1. Within debates, Craig uses the Gish Gallop, presenting a hailstorm of misrepresentations and dubious statements, wrapped up in a few obvious facts. Since rebutting statements takes up more of his opponents time than it took him to deliver them, he later is able to list out those statements of his which were not replied to, owing to the strictly controlled format and time limit in most debating environments.
  2. He strawmans his opponents arguments and responds to them with an undertone of humour, thereby lessening the credibility of both. He also uses arguments from authority. In friendly audiences, this convinces the public of his upstanding honesty.
  3. He quote mines extensively. This allows him to present his opponents past statements out of context, and out of line of any recent historical and scientific developments. Indeed, it is clear that he uses public resources (eg. Youtube) to gauge public opinion about his opponent, and this allows him to subtly attack his opponents reputation and character. For example, he praises Bart Ehrman for a minor shift in opinion that he made years before the debate date, and he is thus able to convince the audience that the morally and scientifically proper thing for Ehrman to do is to continue to shift towards Craig’s position.
  4. He appeals to emotions, and as in his debate with Bart Ehrman, tries to paint his opponent as a bumbling moron while he’s the supposed academic scholar. When his opponents take objection to his tactics, he can accuse them of bluster. He disses New Atheist authors like Richard Dawkins and Sam Harris as
    • Non-intellectual.
    • Angry and bitter against religion.
  5. He twists or ignores the rules of the debate (if any) and this gives him an advantage over his opponent, who is usually civilized enough to stick to the format. He takes a very brief part of his opening statement to state his own views, and takes the majority of the time speaking against his opponent. This has the following effects –
    • He is able to misrepresent his opponents views before his opponent has had the chance to present them himself.
    • By the time his opponent presents his points, the audience already has Craig’s rebuttals in their mind, and hence they cannot truly analyze them objectively.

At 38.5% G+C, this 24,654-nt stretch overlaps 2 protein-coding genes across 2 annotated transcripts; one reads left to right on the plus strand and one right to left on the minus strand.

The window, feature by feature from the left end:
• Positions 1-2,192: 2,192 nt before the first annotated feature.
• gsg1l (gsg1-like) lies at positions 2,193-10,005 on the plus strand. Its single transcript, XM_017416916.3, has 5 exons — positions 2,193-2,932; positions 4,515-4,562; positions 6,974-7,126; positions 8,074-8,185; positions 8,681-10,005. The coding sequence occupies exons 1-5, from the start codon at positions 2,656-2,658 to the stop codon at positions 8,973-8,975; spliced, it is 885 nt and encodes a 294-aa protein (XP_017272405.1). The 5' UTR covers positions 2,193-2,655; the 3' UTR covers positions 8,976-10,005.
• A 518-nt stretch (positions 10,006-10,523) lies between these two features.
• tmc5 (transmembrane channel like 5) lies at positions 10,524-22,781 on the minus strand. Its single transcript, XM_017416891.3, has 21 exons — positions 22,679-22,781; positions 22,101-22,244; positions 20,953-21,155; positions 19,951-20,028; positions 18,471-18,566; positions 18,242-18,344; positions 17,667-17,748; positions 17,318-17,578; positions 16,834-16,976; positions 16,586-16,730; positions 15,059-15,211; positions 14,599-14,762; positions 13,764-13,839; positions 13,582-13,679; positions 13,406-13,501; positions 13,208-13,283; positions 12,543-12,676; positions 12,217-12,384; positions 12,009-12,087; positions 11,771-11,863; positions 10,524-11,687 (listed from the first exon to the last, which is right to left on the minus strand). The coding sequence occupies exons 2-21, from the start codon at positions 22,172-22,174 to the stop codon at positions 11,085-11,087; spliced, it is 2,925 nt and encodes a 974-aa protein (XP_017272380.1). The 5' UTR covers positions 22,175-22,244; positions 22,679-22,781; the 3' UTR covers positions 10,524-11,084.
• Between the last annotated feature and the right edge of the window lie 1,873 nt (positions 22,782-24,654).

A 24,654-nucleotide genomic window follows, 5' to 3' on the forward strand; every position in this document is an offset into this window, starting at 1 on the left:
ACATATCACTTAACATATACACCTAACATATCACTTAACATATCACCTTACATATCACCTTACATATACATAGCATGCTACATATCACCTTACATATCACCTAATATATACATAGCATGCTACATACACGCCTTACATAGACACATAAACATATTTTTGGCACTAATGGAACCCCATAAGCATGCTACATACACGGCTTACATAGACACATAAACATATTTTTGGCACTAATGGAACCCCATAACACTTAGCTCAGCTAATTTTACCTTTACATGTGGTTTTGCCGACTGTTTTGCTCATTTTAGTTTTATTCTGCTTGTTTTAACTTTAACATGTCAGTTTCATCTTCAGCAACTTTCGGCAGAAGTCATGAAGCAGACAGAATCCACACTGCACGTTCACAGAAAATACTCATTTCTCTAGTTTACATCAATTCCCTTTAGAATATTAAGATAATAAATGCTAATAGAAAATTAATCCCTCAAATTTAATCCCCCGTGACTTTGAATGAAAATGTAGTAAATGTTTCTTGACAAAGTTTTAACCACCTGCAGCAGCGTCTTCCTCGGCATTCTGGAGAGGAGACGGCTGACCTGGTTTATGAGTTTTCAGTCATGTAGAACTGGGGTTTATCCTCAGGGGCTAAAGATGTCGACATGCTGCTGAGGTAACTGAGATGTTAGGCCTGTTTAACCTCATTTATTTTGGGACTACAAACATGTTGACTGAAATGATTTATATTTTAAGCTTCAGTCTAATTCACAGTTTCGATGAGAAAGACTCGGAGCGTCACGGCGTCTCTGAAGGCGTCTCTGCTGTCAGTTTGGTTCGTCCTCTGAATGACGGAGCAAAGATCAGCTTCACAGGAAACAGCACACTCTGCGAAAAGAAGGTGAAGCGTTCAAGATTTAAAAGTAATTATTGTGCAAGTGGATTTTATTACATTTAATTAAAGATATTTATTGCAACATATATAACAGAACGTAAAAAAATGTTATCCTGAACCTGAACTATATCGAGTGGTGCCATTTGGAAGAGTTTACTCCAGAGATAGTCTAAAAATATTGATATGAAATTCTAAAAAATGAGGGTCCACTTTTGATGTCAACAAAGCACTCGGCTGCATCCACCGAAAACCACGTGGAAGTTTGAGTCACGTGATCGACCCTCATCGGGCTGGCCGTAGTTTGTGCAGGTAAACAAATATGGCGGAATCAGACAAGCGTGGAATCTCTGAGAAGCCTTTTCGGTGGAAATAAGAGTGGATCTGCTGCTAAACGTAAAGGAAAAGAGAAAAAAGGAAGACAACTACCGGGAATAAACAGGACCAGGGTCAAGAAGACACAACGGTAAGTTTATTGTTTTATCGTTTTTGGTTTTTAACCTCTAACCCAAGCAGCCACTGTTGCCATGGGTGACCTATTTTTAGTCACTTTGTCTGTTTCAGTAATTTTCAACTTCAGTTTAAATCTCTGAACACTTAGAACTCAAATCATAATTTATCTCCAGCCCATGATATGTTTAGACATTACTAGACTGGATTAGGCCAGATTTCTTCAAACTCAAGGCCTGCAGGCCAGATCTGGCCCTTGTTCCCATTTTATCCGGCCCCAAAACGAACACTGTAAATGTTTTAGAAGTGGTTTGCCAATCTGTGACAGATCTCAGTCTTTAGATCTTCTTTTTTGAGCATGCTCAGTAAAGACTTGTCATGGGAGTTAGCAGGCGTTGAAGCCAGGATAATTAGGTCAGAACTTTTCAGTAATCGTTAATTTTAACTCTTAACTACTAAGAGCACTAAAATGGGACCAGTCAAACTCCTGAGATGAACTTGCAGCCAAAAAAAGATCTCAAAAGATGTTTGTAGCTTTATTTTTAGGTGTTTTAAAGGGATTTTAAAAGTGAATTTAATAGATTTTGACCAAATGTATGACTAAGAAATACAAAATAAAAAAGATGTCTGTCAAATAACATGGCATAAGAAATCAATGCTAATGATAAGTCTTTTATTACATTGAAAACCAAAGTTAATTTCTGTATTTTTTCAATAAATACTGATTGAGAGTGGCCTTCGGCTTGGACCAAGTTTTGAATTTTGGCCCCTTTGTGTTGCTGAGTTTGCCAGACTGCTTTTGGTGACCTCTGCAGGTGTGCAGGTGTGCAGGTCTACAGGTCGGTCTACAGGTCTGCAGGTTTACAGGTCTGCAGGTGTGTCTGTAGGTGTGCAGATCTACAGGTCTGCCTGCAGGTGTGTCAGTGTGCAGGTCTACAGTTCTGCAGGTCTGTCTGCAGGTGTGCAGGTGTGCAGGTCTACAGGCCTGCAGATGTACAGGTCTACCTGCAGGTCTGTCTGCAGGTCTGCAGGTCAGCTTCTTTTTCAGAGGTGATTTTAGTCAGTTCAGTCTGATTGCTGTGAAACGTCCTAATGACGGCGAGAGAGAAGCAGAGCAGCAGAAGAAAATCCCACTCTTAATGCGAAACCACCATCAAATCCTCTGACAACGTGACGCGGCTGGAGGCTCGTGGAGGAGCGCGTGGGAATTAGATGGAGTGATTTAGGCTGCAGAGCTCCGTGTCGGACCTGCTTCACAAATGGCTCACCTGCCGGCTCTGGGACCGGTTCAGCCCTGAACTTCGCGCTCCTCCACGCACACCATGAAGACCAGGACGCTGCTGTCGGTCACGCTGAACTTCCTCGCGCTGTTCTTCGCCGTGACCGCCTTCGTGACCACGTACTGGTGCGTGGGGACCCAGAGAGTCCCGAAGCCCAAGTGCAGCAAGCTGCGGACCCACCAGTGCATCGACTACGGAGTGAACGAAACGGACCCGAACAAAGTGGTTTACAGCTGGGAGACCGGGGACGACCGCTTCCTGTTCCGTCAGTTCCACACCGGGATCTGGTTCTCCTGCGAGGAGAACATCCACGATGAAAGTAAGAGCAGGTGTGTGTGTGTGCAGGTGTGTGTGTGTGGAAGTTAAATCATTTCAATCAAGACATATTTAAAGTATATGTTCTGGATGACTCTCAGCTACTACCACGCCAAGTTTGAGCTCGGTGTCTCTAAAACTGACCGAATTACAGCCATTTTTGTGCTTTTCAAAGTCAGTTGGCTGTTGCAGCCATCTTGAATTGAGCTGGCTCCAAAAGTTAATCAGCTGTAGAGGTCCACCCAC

• He is able to start his rebuttal period with a statement to the effect that he has not heard any rebuttals to his points, completely ignoring the fact that the time period for his opponents rebuttals is yet to arrive.
    • By the time his opponent begins his rebuttal, he is virtually back to his starting position in the audience’s mind, due to Craig’s double rebuttal.
    • Since he states his arguments very briefly, his opponent lacks sufficient ammunition to rebut them in any detail. Indeed, this lack of detail in his initial arguments allows him to present qualifications for them after his opponents have presented counterarguments. This provides the illusion of an adequate rebuttal and makes it looks as if his opponent has misunderstood or misinterpreted his points.
  6. After he strawmans and misrepresents his opponents views, he then sets down his own set of points that he feels his opponent must prove in order to support his position. In most cases, those views have nothing to do with his opponents position and are completely different from what his opponent was going to assert. These points are usually absurd and in principle unassertable.
    • If his opponent chooses not to toe Craig’s line and instead asserts his own points, Craig can then later list out his own twisted caricatures of his opponents views as points his opponent has failed to assert.